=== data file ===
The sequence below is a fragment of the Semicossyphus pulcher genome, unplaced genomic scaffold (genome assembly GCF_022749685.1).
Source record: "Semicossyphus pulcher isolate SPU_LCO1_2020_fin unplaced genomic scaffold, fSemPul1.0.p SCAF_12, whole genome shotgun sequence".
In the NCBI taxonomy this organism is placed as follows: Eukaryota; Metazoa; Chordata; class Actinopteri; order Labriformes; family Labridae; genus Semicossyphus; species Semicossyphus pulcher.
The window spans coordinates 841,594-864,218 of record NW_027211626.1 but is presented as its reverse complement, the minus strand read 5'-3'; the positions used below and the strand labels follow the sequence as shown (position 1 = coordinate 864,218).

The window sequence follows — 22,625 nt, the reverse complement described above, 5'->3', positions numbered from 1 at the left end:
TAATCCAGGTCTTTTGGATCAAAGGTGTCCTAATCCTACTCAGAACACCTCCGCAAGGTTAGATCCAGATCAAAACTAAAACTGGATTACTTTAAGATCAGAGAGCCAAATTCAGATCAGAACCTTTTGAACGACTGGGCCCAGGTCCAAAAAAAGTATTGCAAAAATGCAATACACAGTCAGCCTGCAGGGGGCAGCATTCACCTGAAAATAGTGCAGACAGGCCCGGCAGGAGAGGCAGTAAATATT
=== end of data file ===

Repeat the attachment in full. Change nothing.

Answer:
The sequence below is a fragment of the Semicossyphus pulcher genome, unplaced genomic scaffold (genome assembly GCF_022749685.1).
Source record: "Semicossyphus pulcher isolate SPU_LCO1_2020_fin unplaced genomic scaffold, fSemPul1.0.p SCAF_12, whole genome shotgun sequence".
In the NCBI taxonomy this organism is placed as follows: Eukaryota; Metazoa; Chordata; class Actinopteri; order Labriformes; family Labridae; genus Semicossyphus; species Semicossyphus pulcher.
The window spans coordinates 841,594-864,218 of record NW_027211626.1 but is presented as its reverse complement, the minus strand read 5'-3'; the positions used below and the strand labels follow the sequence as shown (position 1 = coordinate 864,218).

The window sequence follows — 22,625 nt, the reverse complement described above, 5'->3', positions numbered from 1 at the left end:
TAATCCAGGTCTTTTGGATCAAAGGTGTCCTAATCCTACTCAGAACACCTCCGCAAGGTTAGATCCAGATCAAAACTAAAACTGGATTACTTTAAGATCAGAGAGCCAAATTCAGATCAGAACCTTTTGAACGACTGGGCCCAGGTCCAAAAAAAGTATTGCAAAAATGCAATACACAGTCAGCCTGCAGGGGGCAGCATTCACCTGAAAATAGTGCAGACAGGCCCGGCAGGAGAGGCAGTAAATATT